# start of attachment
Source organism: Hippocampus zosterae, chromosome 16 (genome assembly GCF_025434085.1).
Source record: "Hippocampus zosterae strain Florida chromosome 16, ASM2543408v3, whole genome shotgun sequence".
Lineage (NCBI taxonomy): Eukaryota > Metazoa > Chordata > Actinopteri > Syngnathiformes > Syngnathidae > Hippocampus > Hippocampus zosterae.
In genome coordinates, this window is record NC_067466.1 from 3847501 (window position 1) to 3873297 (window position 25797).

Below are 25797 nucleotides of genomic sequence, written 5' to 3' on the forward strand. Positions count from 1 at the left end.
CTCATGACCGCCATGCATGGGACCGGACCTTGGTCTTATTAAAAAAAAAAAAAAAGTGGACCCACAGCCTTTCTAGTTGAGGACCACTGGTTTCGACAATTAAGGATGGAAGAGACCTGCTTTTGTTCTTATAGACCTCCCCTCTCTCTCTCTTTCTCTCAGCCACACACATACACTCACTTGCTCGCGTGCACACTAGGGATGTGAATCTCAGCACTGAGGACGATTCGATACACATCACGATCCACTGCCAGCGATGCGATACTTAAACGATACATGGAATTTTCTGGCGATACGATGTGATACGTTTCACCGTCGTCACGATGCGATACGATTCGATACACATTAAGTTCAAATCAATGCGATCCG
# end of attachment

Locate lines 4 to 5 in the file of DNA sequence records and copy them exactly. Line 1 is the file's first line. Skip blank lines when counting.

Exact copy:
In genome coordinates, this window is record NC_067466.1 from 3847501 (window position 1) to 3873297 (window position 25797).

Below are 25797 nucleotides of genomic sequence, written 5' to 3' on the forward strand. Positions count from 1 at the left end.